If Windows 7 enhances my productivity through performance and stability, then I can get excited.

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Microsoft Windows Azure

imageMicrosoft’s long awaited cloud platform has finally been unveiled here at PDC 2008.  Late to the Internet, Microsoft hit it hard.  Late to the cloud, Microsoft is doing the same with Windows Azure.  Happily, this will put an end to all the guessing about what Zurich, Red Dog,, SSDS, Live Mesh, etc., actually are.  

Of course, now begins the discussion of how all these pieces fit together.  

This is not a simple approach like Amazon’s EC2 or Google App Engine.  Not to trivialize either, but they are certainly easier to understand.  Try explaining them to the proverbial grandmother — no problem, especially if you leave out virtualization and pythons 😉  (preemptive comment: I know AWS is much more than EC2 and that bigger and better things are coming from Google).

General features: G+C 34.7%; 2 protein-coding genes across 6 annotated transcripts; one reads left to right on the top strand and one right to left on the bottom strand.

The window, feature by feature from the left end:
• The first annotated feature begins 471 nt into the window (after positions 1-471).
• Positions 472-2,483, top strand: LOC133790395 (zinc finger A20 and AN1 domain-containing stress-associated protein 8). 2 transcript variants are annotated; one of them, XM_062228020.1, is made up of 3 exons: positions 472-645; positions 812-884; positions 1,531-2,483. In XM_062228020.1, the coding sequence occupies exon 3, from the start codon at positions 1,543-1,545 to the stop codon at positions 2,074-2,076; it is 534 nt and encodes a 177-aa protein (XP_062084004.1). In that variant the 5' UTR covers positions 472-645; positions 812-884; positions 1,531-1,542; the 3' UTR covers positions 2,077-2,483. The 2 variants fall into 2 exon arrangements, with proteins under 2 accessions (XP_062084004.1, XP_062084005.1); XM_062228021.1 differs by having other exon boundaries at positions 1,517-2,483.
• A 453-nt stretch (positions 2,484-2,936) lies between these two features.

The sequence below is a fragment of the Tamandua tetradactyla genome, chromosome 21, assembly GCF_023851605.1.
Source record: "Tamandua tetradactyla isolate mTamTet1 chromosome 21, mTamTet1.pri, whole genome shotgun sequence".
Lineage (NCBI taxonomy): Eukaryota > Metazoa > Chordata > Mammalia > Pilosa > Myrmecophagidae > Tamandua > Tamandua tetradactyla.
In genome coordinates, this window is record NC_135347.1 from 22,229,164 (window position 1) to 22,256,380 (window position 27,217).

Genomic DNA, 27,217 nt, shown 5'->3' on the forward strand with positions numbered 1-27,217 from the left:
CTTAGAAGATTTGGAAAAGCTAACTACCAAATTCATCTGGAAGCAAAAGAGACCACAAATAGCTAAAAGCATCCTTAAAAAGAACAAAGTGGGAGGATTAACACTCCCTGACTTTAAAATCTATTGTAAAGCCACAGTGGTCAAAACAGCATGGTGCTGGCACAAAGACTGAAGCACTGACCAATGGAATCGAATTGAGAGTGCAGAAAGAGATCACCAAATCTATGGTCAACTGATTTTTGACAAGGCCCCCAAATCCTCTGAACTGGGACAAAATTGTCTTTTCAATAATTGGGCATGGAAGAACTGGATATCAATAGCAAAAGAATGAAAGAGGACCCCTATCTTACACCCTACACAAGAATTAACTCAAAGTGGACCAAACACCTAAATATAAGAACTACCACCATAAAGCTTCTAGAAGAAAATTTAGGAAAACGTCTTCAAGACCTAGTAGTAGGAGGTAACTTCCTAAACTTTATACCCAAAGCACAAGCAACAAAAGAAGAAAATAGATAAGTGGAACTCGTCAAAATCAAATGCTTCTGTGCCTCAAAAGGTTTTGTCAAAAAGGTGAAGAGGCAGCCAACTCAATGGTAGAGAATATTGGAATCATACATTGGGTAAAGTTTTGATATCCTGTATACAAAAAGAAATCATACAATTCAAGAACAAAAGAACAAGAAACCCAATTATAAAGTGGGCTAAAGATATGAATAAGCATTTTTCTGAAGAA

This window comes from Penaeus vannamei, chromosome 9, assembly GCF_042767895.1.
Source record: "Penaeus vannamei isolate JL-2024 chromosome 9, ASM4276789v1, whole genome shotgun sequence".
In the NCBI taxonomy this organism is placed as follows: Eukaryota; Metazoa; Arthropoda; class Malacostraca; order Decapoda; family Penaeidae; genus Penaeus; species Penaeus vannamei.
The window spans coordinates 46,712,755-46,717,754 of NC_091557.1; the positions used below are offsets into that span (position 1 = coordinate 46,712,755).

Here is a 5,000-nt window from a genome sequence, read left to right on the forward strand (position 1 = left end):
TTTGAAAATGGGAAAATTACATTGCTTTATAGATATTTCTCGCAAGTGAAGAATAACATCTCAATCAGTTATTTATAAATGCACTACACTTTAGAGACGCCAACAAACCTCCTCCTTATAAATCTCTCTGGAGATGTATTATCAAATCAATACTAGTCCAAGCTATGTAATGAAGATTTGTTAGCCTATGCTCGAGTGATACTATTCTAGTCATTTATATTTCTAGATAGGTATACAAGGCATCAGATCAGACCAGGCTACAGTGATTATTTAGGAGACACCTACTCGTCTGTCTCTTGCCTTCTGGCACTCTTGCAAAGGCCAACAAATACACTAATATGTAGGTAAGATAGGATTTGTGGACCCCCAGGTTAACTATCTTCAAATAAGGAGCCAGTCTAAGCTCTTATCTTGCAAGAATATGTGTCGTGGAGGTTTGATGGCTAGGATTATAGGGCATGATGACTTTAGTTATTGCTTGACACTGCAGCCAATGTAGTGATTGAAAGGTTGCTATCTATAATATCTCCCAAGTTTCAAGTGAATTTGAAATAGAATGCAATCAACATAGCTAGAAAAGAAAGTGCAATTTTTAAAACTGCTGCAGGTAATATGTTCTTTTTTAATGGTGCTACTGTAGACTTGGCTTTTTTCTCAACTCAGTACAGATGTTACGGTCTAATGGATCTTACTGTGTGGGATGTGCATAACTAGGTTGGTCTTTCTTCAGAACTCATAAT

Regardless, the Microsoft Azure is multi-faceted.  In typical Microsoft fashion, there is a lot for a developer to choose from:

  • Azure Storage, Management, and Compute.  Run WCF/ASP.NET based services, with work queues and data storage.
  • Microsoft .NET Services, nee (wrote about here).  This gives you an Internet Service Bus, Access Control, and Workflow Services.  Messages and workflow in the cloud connecting other cloud and enterprise offerings.  Very big deal.
  • Microsoft SQL Services, nee SQL Server Data Services or SSDS.  Eventually a relational model in the sky, currently not too different from Azure Storage.